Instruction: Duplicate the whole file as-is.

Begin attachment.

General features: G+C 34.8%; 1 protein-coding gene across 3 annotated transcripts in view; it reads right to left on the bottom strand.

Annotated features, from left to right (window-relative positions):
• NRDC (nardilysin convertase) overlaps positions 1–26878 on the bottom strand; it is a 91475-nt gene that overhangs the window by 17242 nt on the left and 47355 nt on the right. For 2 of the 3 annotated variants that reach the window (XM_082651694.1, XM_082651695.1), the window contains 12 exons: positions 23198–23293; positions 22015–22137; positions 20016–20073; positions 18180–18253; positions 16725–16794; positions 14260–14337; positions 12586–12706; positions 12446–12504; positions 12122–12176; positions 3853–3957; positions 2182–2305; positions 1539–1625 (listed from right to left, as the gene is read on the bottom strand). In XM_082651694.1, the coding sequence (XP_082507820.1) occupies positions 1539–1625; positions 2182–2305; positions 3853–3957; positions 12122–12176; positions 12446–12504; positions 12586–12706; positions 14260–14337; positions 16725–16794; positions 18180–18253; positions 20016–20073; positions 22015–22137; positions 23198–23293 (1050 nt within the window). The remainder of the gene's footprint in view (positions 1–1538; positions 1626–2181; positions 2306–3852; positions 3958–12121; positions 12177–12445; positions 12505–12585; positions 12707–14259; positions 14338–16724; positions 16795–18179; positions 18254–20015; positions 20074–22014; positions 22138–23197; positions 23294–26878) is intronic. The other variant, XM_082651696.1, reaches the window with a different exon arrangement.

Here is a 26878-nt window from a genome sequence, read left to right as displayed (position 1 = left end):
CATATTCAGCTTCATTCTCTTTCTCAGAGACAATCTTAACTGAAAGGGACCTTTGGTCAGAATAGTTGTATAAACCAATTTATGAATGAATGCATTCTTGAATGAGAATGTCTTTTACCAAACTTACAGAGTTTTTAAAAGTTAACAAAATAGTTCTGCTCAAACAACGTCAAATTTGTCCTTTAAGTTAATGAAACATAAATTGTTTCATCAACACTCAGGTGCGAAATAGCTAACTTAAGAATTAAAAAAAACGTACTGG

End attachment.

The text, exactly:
General features: G+C 34.8%; 1 protein-coding gene across 3 annotated transcripts in view; it reads right to left on the bottom strand.

Annotated features, from left to right (window-relative positions):
• NRDC (nardilysin convertase) overlaps positions 1–26878 on the bottom strand; it is a 91475-nt gene that overhangs the window by 17242 nt on the left and 47355 nt on the right. For 2 of the 3 annotated variants that reach the window (XM_082651694.1, XM_082651695.1), the window contains 12 exons: positions 23198–23293; positions 22015–22137; positions 20016–20073; positions 18180–18253; positions 16725–16794; positions 14260–14337; positions 12586–12706; positions 12446–12504; positions 12122–12176; positions 3853–3957; positions 2182–2305; positions 1539–1625 (listed from right to left, as the gene is read on the bottom strand). In XM_082651694.1, the coding sequence (XP_082507820.1) occupies positions 1539–1625; positions 2182–2305; positions 3853–3957; positions 12122–12176; positions 12446–12504; positions 12586–12706; positions 14260–14337; positions 16725–16794; positions 18180–18253; positions 20016–20073; positions 22015–22137; positions 23198–23293 (1050 nt within the window). The remainder of the gene's footprint in view (positions 1–1538; positions 1626–2181; positions 2306–3852; positions 3958–12121; positions 12177–12445; positions 12505–12585; positions 12707–14259; positions 14338–16724; positions 16795–18179; positions 18254–20015; positions 20074–22014; positions 22138–23197; positions 23294–26878) is intronic. The other variant, XM_082651696.1, reaches the window with a different exon arrangement.

Here is a 26878-nt window from a genome sequence, read left to right as displayed (position 1 = left end):
CATATTCAGCTTCATTCTCTTTCTCAGAGACAATCTTAACTGAAAGGGACCTTTGGTCAGAATAGTTGTATAAACCAATTTATGAATGAATGCATTCTTGAATGAGAATGTCTTTTACCAAACTTACAGAGTTTTTAAAAGTTAACAAAATAGTTCTGCTCAAACAACGTCAAATTTGTCCTTTAAGTTAATGAAACATAAATTGTTTCATCAACACTCAGGTGCGAAATAGCTAACTTAAGAATTAAAAAAAACGTACTGG